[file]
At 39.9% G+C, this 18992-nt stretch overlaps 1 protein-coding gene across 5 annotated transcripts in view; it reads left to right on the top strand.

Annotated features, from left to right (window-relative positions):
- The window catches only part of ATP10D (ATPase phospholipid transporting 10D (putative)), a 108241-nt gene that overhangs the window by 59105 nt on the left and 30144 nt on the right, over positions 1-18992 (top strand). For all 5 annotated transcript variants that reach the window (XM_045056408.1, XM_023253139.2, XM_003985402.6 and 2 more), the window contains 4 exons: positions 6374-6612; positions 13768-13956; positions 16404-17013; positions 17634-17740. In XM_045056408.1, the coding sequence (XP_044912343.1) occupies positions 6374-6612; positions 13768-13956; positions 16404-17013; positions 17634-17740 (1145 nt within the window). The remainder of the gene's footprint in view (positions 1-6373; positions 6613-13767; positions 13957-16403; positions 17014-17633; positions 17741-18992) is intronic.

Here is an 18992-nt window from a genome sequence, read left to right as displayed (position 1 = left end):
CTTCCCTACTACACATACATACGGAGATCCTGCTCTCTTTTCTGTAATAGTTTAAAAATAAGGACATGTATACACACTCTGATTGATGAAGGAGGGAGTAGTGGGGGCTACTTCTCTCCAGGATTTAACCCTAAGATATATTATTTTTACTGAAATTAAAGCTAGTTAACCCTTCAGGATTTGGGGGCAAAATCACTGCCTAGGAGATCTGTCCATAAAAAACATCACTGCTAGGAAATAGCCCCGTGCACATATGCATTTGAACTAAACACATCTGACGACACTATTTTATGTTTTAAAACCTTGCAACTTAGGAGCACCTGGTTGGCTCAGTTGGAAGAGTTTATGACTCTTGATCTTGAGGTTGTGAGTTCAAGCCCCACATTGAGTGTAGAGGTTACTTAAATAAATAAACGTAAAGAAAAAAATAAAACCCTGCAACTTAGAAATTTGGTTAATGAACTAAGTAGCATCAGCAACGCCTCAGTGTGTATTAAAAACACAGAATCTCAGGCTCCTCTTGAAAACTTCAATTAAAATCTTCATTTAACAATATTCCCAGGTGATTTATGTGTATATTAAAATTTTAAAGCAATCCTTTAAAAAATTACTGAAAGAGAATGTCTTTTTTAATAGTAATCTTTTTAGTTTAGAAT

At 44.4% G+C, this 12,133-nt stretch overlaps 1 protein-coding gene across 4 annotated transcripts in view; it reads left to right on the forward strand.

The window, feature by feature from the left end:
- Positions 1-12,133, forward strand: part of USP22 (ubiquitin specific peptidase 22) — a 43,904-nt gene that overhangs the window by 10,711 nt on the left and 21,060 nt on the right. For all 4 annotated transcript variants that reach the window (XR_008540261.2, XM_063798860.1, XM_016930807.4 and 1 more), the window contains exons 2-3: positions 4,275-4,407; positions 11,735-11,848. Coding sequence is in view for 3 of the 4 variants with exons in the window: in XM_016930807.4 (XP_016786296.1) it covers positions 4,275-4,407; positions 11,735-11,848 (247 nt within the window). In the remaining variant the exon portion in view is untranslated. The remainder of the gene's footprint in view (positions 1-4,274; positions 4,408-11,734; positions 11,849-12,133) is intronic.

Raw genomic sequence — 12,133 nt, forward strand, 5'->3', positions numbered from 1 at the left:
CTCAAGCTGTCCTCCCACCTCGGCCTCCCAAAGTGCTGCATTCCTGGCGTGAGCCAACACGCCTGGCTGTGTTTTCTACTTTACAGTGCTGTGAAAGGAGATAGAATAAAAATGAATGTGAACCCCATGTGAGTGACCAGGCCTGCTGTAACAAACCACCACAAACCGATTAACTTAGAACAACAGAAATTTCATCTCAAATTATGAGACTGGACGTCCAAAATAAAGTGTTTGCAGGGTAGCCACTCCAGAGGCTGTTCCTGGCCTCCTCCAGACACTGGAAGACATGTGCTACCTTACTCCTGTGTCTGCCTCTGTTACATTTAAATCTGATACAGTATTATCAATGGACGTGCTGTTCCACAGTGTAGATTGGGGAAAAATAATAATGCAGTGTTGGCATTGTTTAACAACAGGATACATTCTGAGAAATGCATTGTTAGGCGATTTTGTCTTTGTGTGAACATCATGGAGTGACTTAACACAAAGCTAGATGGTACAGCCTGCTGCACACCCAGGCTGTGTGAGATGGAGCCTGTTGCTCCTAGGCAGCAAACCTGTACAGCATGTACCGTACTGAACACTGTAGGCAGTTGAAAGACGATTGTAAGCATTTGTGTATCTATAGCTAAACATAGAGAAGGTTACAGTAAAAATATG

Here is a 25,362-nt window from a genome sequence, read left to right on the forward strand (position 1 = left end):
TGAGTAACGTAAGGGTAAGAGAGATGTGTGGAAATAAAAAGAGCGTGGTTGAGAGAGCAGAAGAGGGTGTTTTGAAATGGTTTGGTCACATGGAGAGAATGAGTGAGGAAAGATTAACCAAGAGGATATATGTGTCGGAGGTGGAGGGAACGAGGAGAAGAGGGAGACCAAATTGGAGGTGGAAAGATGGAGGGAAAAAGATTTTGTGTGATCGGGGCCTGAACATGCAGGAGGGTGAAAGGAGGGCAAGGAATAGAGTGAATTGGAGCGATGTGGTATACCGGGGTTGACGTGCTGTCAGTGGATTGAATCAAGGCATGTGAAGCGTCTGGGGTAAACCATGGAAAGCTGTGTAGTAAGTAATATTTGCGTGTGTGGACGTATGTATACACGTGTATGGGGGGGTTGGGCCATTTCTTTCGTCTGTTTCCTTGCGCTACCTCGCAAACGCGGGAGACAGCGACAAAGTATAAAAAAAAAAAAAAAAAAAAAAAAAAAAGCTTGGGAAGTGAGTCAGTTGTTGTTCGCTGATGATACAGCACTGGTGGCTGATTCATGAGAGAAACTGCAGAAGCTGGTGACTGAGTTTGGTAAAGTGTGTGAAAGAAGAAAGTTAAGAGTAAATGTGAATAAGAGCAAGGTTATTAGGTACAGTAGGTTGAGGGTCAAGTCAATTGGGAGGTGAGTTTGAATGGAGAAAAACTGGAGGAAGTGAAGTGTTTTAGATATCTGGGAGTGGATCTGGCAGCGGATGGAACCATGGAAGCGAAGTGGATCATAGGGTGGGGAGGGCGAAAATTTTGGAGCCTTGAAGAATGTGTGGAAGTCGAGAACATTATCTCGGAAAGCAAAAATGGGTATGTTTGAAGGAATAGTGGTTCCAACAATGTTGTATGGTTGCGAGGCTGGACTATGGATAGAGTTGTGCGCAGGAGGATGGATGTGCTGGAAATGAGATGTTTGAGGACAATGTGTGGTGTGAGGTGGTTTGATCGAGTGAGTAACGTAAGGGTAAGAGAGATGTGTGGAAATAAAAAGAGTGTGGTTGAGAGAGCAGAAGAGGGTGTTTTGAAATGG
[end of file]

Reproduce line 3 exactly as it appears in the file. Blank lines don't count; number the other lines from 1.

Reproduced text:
- The window catches only part of ATP10D (ATPase phospholipid transporting 10D (putative)), a 108241-nt gene that overhangs the window by 59105 nt on the left and 30144 nt on the right, over positions 1-18992 (top strand). For all 5 annotated transcript variants that reach the window (XM_045056408.1, XM_023253139.2, XM_003985402.6 and 2 more), the window contains 4 exons: positions 6374-6612; positions 13768-13956; positions 16404-17013; positions 17634-17740. In XM_045056408.1, the coding sequence (XP_044912343.1) occupies positions 6374-6612; positions 13768-13956; positions 16404-17013; positions 17634-17740 (1145 nt within the window). The remainder of the gene's footprint in view (positions 1-6373; positions 6613-13767; positions 13957-16403; positions 17014-17633; positions 17741-18992) is intronic.